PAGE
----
Later on, we can even let you chat to this character using AI if you have enough data. So I don’t know. Yeah. I don’t know. Uh, I kind of like it’s, uh, it kind of personalized it, but yeah, you’re right. If it becomes, uh, too, uh, unclear. Yeah. It could be. But yeah, could be a thing. Let’s think about it.

Adam (58:45.558)
That would be pretty hilarious.

Adam (59:06.19)
You know, as you were describing that chat with the character, I was realizing how just incredibly simple that would be today with open AI. All you have to do is, so right now when you chat with AskJules, you’re basically chatting with a bot and we give it a personality by, we have a little write up on what the personality of Jules is. We could just create a bot with a personality and we say…

Gandalf from Lord of the Rings.

Ste (59:36.764)
Yeah, I mean, for these characters, which are like well known, it would be like amazing to actually be able to do that. And I think it would be really cool. We can also like for like lesser known characters, if they have a description, I’m guessing we can also like put that in the so you are Gandalf known as Grey or whatever, whatever. And yeah, use the description to. To yeah.

But yeah, it would be really easy, which is bad. I mean, it could be like really fun to do that. I have this like dream of allowing users to DM themselves, but not like actual DMs to have like time DMs. So you’d only be able to send a DM per week. So it’s kind of like a letter, you have to wait for it to arrive. So that’s why I left this here.

Not sure we’d want to leave that in, but I’m just keeping it for now.

Adam (01:00:37.506)

Ste (01:00:37.684)
It could be interesting to send a letter to Gandalf and see what he replies.

Adam (01:00:42.996)
That would be pretty funny actually.

Ste (01:00:45.128)
Yeah, it would be fun for kids as well. I think as a kid, I would have loved to get a letter for, from like, Harry Potter or something like that.

Adam (01:00:53.384)
Yeah, and sending a letter feature would be more like, you know, it’s basically like one chat message. It’s a bot with one message at a time. Yeah.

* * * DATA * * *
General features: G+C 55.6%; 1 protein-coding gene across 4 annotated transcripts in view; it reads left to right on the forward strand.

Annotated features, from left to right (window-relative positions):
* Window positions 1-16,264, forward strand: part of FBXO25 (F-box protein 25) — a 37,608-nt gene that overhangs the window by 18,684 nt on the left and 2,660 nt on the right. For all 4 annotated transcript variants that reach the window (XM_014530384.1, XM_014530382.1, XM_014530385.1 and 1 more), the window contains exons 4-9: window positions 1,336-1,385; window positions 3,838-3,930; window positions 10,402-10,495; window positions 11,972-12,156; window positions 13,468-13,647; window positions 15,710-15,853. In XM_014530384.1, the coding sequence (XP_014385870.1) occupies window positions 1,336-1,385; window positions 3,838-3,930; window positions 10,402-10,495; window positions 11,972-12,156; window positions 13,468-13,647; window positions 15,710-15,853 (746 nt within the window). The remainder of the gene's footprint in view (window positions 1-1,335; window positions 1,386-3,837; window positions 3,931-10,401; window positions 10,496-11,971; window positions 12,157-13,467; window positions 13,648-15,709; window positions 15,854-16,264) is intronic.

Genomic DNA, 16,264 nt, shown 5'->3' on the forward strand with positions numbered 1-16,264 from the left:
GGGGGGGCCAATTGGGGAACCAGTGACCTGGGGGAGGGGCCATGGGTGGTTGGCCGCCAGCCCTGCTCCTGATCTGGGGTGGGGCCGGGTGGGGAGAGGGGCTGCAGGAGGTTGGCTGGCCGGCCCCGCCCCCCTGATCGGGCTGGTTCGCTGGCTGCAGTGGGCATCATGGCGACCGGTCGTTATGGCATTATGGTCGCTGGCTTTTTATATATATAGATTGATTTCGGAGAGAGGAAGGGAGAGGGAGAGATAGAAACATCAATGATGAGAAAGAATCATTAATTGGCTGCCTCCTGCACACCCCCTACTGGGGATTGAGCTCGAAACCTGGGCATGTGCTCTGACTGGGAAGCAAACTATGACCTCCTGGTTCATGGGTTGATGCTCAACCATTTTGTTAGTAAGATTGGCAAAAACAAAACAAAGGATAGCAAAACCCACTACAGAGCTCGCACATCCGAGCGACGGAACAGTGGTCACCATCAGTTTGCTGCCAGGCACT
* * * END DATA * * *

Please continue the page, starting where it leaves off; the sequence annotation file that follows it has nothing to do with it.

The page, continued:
Ste (01:01:05.328)
Yeah, exactly. Yeah. And, you know, the thing is DMs, there’s also this, we are a social network. So do we allow DMs? Definitely. I think DMs create too much noise and they’re being used for like advertising and spam. So I was thinking, you know, something that relates to the literary world and also has like this air of, you know.

how things used to be as the letter. You actually send something and you waited for the person to receive it. And then they send something back, this like expectancy. Maybe we can simulate it. I just thought it was fun. So yeah, maybe.

if it’s easy to do at some point. Yeah. But yeah, the next step would be like to see how this would merge with the author’s account accounts. And yeah, I was even thinking that we can dive into the authors. Maybe that’s what the next Harkiver Live could be. Maybe we could launch a call for feedback from authors and we could actually make one of these for the author page. What do you think?

Adam (01:02:11.15)
Thank you.

Adam (01:02:23.218)
Yeah, yeah. I think, uh, yeah, both talking with authors and doing that would be, would be beneficial. And yeah, just showing them the discussions as we have them today and getting feedback on, on that, like the ability to create discussions. Like, what would you want for discussions on your books or what wouldn’t you want?

Ste (01:02:47.031)

Yeah, that’s great. Perfect. Well, another good session.

Adam (01:02:56.159)
Yeah, but yeah, the iterations on the discussions are looking good. There’s so much surface area to cover from them. It just branches out into so many pages of the site. So yeah, I admire your organization of trying to figure out all the different touch points that we’re going to have to design.

Ste (01:03:18.601)
Yeah. Yeah, but that’s really good because if we generate something that’s really easy to componentize and put in various places and, you know, make it really adaptable to various places, I mean, if you just think, you know, this post could go here and we can just hide that and yeah, it worked. Yeah. I think that’s going to make things a lot easier to like, implement this.

Adam (01:03:45.058)

Ste (01:03:46.952)
Nice. Yeah, well on that note, I think we can wrap it up, I guess.

Adam (01:03:47.643)
Cool. Well…

Adam (01:03:52.558)
Sounds good. I will talk to you later on Discord. Have a good week. See ya.

Ste (01:03:57.952)
Yeah, perfect. Bye.